Questioning whether to build or not to build begs something of us humans that we may not be capable of mustering the energy or frame of mind to address. Building new roads or “new anything,” as with most human construction activities, has always had some allure and fascination to us. This appeal may be tied to deep genetic coding in the very makeup of our species. Road construction proposals seem to take on their own lives, even when technical analyses and economic, regulatory, environmental, and cultural impacts suggest there are better and less costly alternatives that would improve mobility while eliminating myriad negative outcomes. Repairing and upgrading old roads doesn’t seem to have the sex appeal that building a new one does, as demonstrated by the thousands of road miles and bridges that still need hundreds of billions of dollars worth of repair, replacement, and upgrading in our nation’s transportation infrastructure.
But if we reflect upon and gain a systems perspective to guide future decisions, it is imperative that we think more broadly about our mobility needs and the available range of solutions! During this moment of circumspection, we should frame the assumptions and proposals for our future mobility needs with questions, such as those posed below, and evaluate these questions with objective performance criteria.
Is it possible to envision future roads and road improvements that
- stitch together a broken landscape and invest in the repair and restoration of impaired landscapes, ecosystems, neighborhoods, and communities?
- are not based solely on expediency?
- are more humane for people?
- honor the uniqueness of a place and don’t all look the same everywhere?
- turn hundreds of millions of our unproductive hours stuck in traffic into enjoyable, enlightening, enriching times?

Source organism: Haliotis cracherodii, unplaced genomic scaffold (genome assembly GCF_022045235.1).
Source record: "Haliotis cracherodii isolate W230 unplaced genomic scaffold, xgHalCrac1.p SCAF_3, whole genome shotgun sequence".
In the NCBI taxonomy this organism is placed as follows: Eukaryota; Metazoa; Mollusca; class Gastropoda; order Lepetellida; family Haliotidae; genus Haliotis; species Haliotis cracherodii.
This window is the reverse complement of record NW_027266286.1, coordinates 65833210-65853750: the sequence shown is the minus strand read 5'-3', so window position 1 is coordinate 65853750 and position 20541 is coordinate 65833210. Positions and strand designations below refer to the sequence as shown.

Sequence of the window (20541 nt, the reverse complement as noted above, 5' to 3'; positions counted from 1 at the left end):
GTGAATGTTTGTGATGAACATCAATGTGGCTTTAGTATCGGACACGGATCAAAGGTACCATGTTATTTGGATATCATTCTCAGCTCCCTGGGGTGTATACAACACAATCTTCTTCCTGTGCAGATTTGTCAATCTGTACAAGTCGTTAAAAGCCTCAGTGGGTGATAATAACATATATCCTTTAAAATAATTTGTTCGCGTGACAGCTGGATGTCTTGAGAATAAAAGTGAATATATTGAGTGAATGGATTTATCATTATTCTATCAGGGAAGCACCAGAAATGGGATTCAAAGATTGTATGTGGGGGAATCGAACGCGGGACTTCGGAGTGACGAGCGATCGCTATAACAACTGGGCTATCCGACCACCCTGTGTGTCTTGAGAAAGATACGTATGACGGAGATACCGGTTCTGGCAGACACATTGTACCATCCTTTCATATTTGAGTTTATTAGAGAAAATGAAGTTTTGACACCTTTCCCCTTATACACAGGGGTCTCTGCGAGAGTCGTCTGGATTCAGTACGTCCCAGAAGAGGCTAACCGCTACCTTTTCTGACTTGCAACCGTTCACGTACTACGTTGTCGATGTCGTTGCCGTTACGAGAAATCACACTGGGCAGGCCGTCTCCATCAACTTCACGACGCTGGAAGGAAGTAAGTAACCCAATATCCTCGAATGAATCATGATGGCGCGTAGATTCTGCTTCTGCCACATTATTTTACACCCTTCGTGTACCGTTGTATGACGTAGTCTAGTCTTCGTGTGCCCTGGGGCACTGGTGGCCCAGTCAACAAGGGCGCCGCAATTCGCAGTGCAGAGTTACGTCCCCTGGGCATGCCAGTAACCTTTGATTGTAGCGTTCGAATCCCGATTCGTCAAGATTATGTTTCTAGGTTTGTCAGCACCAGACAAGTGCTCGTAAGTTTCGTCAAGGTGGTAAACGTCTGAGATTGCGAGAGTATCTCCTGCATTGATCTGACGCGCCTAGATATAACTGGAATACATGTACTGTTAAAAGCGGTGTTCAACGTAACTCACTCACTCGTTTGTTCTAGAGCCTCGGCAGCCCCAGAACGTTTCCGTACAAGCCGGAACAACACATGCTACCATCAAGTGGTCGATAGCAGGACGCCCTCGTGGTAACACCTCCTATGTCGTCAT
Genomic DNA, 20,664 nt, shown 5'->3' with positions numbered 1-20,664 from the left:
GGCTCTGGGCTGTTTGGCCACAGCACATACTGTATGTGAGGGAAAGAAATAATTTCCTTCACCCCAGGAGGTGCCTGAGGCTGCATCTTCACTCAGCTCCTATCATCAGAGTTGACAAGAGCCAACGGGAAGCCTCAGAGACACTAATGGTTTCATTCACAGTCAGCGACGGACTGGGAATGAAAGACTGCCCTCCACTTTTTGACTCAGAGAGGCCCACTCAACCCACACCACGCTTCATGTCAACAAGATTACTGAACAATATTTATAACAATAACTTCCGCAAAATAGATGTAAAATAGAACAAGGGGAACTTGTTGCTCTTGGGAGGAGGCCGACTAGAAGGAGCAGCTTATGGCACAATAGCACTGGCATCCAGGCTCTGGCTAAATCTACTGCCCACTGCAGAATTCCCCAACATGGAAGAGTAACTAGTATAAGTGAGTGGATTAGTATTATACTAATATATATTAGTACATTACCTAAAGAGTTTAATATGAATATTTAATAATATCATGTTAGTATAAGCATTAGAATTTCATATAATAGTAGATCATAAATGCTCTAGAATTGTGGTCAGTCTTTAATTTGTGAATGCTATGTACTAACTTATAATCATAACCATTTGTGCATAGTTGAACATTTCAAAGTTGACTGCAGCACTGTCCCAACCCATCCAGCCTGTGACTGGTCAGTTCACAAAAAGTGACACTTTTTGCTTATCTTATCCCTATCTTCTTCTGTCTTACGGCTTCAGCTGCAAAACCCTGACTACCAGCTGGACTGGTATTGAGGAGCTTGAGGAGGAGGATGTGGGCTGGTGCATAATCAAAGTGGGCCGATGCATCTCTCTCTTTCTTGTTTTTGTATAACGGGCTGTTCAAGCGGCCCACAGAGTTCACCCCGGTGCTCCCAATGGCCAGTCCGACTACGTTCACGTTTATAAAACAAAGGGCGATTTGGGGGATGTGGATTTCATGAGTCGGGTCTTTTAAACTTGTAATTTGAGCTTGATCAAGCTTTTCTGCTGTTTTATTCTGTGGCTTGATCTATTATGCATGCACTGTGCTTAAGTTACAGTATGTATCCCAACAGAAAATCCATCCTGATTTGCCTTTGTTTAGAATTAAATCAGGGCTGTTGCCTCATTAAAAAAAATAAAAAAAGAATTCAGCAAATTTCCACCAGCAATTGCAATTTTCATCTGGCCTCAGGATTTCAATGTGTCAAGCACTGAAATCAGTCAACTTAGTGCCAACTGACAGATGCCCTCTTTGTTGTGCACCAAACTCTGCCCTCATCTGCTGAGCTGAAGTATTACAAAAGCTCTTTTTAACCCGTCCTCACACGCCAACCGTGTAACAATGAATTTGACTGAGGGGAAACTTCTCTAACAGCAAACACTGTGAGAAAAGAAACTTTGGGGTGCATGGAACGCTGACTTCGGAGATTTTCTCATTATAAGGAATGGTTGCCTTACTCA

- cleanse and restore by fostering land conservation and ecosystem improvements?
Can we envision real needs, affirming those needs with technically accurate analyses, and not allow myths to continue to guide our decisions or designs? Should we continue to disregard or not truly weigh the following facts?
High-speed highways are killers!
- Highway speeds greater than 60 mph account for over 90% of fatal accidents to our sisters, brothers, mothers, fathers, grandparents, neighbors, and community members. Cars and roads are designed for higher speeds, which are supported by automobile-industry marketing and advertising. Insurance costs rise in direct relation to the hazards created by high-speed roads.
- Highway speeds greater than 60 mph kill or maim an estimated 20-30 million wild animals per year, including large and small mammals, birds, reptiles, frogs, and amphibians. In addition, they kill an even larger number of butterflies, moths, and solitary bees that provide a free crop-pollination service estimated to be worth $200-400 billion annually. At speeds of 45 mph—compared to 60 mph or greater—road-kill rates and human fatalities are reduced by more than two-thirds, apparently reflecting the value of the additional seconds of reaction time for both drivers and wildlife. Many other practical and cost-effective strategies have demonstrated this kill rate can be even further reduced.
Higher highway speeds and larger roadways do not equate to a road being able to carry more vehicles, especially when it matters most, during rush hour. In addition, there are significant hidden environmental and economic costs created by increasing speeds and road sizes.
- Four-lane roads with average speeds of 45 mph can at most times carry as many vehicles as roadways marked for speeds of 65 mph. The exception is during rush hour, when regardless of the posted speed limit, both roadways carry about the same number of vehicles.
- Higher average road speeds require more paved areas to provide for wider turn radii, longer on- and off-ramps, and longer stopping distances.
- Higher-speed roads and bigger roads generate more combustion-related contaminants, more polluted runoff, and more storm-water runoff from increased imperviousness. Because of the faster movement, increased aerosol dispersal of contaminants has been documented at distances of as much as a thousand feet.
- Higher-speed roads generate more noise and larger zones of impairment bordering roads. The impacts to humans are well known. Standards exist for safety near homes and communities, but no standards exist for the well-documented wildlife impact: a precipitous decline in woodland and increasingly rare grassland-breeding bird nesting success within approximately 900 feet of these roadways.